Council’s About-face Angers Lansing Sanctuary Advocates
People who liked Lansing's "sanctuary city" status are upset that the council rescinded the status after only a week.
Activists who supported sanctuary status for the city of Lansing are criticizing the city council’s order to rescind that designation.
The council initially voted on April 3 to declare itself a “sanctuary city” following Mayor Virg Bernero’s executive order prohibiting police and city employees from asking about an immigrant’s status.
The council’s sudden turnaround disappoints Action of Greater Lansing operations director Oscar Castaneda. He calls the decision “ignorant.”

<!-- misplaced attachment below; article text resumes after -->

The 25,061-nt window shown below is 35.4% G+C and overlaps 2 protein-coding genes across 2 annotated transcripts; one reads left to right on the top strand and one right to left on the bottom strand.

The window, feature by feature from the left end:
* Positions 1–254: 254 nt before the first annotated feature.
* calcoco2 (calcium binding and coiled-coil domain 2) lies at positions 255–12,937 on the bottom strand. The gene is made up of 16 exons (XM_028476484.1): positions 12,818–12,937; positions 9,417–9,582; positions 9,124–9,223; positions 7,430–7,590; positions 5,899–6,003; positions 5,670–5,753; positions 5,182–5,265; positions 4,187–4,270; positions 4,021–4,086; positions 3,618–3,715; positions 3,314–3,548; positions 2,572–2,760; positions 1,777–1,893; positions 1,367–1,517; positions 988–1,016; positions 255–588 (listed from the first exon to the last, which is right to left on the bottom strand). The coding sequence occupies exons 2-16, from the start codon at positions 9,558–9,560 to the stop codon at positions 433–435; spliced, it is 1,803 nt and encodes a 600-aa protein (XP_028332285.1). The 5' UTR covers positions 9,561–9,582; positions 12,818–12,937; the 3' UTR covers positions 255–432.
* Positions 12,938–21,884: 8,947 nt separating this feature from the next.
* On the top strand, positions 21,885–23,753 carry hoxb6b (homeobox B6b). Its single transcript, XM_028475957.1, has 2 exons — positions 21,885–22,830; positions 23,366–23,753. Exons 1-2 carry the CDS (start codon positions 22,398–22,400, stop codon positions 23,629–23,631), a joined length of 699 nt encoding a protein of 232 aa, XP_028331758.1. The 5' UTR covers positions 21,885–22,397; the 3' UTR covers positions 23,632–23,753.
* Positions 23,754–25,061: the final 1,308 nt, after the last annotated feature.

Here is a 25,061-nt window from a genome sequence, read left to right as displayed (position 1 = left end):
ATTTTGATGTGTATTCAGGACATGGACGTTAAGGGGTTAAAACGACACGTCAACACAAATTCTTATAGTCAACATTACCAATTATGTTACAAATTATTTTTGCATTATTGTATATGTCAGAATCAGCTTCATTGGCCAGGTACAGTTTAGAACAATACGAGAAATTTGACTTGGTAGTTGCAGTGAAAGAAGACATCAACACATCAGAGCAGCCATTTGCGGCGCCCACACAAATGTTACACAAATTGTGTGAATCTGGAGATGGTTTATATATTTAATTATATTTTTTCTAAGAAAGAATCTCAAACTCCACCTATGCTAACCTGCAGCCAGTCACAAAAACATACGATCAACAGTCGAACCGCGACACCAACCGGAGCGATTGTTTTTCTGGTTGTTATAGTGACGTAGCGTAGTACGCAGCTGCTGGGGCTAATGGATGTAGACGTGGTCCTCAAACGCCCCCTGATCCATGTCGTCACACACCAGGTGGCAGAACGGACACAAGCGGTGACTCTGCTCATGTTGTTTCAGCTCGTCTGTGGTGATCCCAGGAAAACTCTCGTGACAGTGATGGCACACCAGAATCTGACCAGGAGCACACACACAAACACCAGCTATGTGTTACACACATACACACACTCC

“They said that they don’t want to have the national eyes on Lansing,” says Castaneda. “With this whole process of the last week, they brought back the eyes of the whole world in Lansing.”
Both the Lansing Regional Chamber of Commerce and Michigan Chamber of Commerce had asked the council to remove all references of “sanctuary city.” Castaneda says the council caved to pressure from both agencies.
“It took us months to make them vote on the resolution in the beginning,” he says. “And now, the (Lansing and Michigan) chamber of commerce came, and with one letter in one week, they were calling up a special meeting. That will tell you about the special interests and who makes the decisions in Lansing.”
Castaneda thinks it’s unlikely the federal government would have cut the city’s funding over the issue. He adds Lansing is better off now with the mayor’s executive order in place than it was six months ago.
Action of Greater Lansing is considering its next steps.